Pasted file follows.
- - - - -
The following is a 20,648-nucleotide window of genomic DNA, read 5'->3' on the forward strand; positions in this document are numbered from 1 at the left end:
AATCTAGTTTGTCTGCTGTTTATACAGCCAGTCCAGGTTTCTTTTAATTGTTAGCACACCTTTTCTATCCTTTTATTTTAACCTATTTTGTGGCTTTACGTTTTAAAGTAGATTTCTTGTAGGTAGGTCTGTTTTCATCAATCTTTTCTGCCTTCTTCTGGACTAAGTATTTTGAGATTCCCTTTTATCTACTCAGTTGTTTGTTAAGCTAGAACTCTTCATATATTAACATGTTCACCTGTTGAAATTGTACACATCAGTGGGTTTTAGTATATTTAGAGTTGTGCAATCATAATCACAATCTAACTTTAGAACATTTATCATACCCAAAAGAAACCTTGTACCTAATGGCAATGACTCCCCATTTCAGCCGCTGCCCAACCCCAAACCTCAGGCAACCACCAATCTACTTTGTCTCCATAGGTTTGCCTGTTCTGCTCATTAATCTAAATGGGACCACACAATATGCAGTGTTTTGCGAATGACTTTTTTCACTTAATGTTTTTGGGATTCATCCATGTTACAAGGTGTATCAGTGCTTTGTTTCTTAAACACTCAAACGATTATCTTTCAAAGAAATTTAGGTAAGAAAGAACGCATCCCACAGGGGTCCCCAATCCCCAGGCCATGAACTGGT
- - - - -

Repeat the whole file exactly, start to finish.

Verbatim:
The following is a 20,648-nucleotide window of genomic DNA, read 5'->3' on the forward strand; positions in this document are numbered from 1 at the left end:
AATCTAGTTTGTCTGCTGTTTATACAGCCAGTCCAGGTTTCTTTTAATTGTTAGCACACCTTTTCTATCCTTTTATTTTAACCTATTTTGTGGCTTTACGTTTTAAAGTAGATTTCTTGTAGGTAGGTCTGTTTTCATCAATCTTTTCTGCCTTCTTCTGGACTAAGTATTTTGAGATTCCCTTTTATCTACTCAGTTGTTTGTTAAGCTAGAACTCTTCATATATTAACATGTTCACCTGTTGAAATTGTACACATCAGTGGGTTTTAGTATATTTAGAGTTGTGCAATCATAATCACAATCTAACTTTAGAACATTTATCATACCCAAAAGAAACCTTGTACCTAATGGCAATGACTCCCCATTTCAGCCGCTGCCCAACCCCAAACCTCAGGCAACCACCAATCTACTTTGTCTCCATAGGTTTGCCTGTTCTGCTCATTAATCTAAATGGGACCACACAATATGCAGTGTTTTGCGAATGACTTTTTTCACTTAATGTTTTTGGGATTCATCCATGTTACAAGGTGTATCAGTGCTTTGTTTCTTAAACACTCAAACGATTATCTTTCAAAGAAATTTAGGTAAGAAAGAACGCATCCCACAGGGGTCCCCAATCCCCAGGCCATGAACTGGT